When he was on those streets, killing time on skateboards and sampling alternative music, he couldn’t possibly have dreamt that his name would be on the lips and backs of the next generation,no way of dreaming that his name would one day be among those deemed to be the highest plunderers of wickets the world has ever seen.
“I have always just wanted to show that it doesn’t matter where you come from. If you work hard enough at a skill, wherever you are, things eventually happen.”
Steyn is not the product of a renowned cricketing nursery. He is a maverick, who followed a different path. He realised he gave batsmen the hurry-up from his teen years, and then he just kept at it.
Given his vast collection of wickets around the world and the unflinching respect of a generation of batsmen who have had to look into his crazy eyes, it’s safe to say that Steyn has not been short of a significant shirt to send home. Melbourne 2008. Galle 2014. That crazy Test in Port Elizabeth, in early 2014, when he kept using Harry Potter-style sorcery to rearrange Australian furniture.
Steyn has given cricket a flood of memories and the game has loved him back in return. Whether playing on the streets of Bangladesh with gobsmacked locals during a rained-out Test, catching the serenity of a long wave on a distant beach, or simply having a conversation about the unique art of fast bowling with the next batch of Protea greats, Steyn has remained as consistent as his outswinger.
He retains a semblance of youth and, like all good bowlers, loves it when he makes runs for his country. When he came back to one-day cricket against Zimbabwe at the start of this summer, there was alarm at the high speed he was generating.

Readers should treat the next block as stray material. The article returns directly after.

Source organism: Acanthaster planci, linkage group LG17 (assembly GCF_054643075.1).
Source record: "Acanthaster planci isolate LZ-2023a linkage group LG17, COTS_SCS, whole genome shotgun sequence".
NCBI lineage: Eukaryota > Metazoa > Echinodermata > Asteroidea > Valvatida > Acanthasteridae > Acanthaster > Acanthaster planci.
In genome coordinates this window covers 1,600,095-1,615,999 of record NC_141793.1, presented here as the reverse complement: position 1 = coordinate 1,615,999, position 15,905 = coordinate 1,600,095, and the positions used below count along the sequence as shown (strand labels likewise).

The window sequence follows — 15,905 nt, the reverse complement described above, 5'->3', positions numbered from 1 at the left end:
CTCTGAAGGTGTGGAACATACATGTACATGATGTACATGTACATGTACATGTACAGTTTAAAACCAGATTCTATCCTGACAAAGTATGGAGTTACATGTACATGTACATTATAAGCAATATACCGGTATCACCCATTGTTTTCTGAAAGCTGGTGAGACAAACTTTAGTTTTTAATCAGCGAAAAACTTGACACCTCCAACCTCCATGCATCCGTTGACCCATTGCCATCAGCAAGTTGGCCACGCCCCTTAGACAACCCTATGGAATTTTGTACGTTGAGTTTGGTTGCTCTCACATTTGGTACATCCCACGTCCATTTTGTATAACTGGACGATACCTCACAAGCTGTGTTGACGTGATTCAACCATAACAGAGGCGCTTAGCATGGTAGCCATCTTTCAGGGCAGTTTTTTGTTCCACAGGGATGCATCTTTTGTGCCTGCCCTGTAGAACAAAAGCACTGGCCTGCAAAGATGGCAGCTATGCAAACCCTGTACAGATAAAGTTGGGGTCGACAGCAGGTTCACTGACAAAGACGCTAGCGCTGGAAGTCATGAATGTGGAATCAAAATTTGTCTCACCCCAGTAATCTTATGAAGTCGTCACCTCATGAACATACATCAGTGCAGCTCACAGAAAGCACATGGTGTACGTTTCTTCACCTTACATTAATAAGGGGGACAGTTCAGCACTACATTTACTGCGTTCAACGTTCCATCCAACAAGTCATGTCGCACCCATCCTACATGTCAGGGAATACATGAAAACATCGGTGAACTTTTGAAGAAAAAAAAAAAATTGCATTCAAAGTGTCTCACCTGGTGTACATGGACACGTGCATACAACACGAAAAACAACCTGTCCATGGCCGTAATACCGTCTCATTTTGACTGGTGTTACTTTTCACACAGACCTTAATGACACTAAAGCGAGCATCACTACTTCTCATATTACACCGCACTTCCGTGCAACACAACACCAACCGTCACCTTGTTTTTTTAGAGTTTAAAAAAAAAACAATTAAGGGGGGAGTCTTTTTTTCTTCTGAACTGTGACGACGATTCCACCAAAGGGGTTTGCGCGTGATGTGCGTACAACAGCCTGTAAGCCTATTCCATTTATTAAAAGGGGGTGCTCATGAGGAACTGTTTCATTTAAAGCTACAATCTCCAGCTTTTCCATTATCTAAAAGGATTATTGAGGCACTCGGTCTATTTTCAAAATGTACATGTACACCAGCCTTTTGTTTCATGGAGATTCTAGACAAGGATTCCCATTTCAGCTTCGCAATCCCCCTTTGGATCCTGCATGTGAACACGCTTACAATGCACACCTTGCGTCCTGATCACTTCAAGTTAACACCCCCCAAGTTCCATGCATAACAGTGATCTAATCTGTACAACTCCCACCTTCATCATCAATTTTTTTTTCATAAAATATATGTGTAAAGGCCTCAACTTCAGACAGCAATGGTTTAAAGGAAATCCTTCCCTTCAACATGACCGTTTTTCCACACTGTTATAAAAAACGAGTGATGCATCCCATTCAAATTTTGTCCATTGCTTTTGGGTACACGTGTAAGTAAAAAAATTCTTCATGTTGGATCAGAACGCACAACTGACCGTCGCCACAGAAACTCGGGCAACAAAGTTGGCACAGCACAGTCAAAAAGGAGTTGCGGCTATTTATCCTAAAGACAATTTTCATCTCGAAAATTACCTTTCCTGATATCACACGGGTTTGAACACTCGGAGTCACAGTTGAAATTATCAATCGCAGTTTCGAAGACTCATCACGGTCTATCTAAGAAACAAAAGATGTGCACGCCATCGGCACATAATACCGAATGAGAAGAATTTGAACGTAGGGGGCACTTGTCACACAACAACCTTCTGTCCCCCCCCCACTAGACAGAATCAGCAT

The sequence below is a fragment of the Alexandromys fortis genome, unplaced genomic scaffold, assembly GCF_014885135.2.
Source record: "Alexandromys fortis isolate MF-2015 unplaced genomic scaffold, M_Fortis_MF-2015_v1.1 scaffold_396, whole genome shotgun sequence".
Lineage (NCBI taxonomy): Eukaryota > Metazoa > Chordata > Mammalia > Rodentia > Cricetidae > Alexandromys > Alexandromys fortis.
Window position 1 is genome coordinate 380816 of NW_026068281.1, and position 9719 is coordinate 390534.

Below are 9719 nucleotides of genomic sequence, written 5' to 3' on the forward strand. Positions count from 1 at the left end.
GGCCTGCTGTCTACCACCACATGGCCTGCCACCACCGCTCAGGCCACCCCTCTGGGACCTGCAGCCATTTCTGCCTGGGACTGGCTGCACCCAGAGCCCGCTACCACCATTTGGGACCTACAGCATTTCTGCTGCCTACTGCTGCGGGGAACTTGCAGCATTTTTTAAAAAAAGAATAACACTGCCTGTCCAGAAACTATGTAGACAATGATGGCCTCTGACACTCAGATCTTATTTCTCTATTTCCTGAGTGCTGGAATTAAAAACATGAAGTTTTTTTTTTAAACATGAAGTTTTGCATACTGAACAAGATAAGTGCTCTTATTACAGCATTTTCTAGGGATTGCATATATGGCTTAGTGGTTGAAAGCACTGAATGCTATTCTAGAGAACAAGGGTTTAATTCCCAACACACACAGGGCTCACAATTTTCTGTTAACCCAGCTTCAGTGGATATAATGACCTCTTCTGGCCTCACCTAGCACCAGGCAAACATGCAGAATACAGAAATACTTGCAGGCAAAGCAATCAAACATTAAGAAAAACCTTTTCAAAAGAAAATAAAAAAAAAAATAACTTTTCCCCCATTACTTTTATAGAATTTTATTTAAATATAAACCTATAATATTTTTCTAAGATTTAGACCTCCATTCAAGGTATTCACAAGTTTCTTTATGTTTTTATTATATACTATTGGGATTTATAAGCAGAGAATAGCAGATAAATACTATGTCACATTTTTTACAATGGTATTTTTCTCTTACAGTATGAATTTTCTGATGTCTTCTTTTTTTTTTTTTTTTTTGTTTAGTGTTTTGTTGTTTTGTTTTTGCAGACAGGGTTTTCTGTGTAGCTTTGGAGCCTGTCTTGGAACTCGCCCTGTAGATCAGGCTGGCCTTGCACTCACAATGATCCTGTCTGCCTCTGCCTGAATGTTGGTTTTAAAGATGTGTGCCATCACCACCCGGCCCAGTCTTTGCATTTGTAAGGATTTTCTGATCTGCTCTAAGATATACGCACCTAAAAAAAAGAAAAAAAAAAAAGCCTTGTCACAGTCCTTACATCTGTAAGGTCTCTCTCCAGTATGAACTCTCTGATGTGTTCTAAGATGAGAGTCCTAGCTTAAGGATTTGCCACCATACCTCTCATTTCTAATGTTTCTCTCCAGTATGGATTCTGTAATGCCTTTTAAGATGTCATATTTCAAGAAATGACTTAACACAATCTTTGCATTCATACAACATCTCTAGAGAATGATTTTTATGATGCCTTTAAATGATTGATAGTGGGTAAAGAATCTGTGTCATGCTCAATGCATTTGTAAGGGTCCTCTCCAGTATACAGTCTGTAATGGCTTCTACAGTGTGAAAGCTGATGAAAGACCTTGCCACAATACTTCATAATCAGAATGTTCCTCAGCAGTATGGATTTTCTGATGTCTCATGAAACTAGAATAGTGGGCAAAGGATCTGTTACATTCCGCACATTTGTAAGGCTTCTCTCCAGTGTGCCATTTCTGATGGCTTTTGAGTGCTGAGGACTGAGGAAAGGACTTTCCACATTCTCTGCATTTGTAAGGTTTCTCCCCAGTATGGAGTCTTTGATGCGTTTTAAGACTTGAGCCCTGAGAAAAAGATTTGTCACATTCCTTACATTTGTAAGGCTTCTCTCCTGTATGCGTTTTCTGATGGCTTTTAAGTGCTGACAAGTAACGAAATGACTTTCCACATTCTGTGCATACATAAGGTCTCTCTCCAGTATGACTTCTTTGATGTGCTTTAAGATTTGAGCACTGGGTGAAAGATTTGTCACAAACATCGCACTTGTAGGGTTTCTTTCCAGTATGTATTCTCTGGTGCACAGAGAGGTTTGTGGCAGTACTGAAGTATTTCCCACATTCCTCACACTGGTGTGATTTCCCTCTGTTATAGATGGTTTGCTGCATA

“I have always been fast. It’s just one of those things that I wasn’t worried about, because it has always been there from a young age. I’m bowling as fast now as I was 10 years ago,” he says matter-of-factly.
What really gave him a thrill, though, were the runs he made to get South Africa out of a hole.
“Now that was cool! I found the middle of the bat and had a bit of fun out there. I always enjoy batting.”
One of South Africa’s most memorable victories was in Melbourne, during the Boxing Day Test of 2008. Everyone recalls JP Duminy’s sublime 166, but Steyn’s brazen 76 on the other hand was a priceless cameo.
Beaming smile, full arc of the swinging willow, Steyn loved every minute of the carnage. He was never going to just poke around, waiting dutifully on Duminy — he’s just not wired that way.
Unflinchingly, he is a member of the fast bowlers’ appreciation union. He acknowledges their feats around the world and always encourages of youngsterswho may be on a similar path.
“I still love taking wickets, hitting people on the head … bowling fast,” he said recently at Kingsmead.
And he knows that the game, as much as it keeps slanting towards batters, absolutely must encourage that passion for bowling. We can’t all be batters using bowling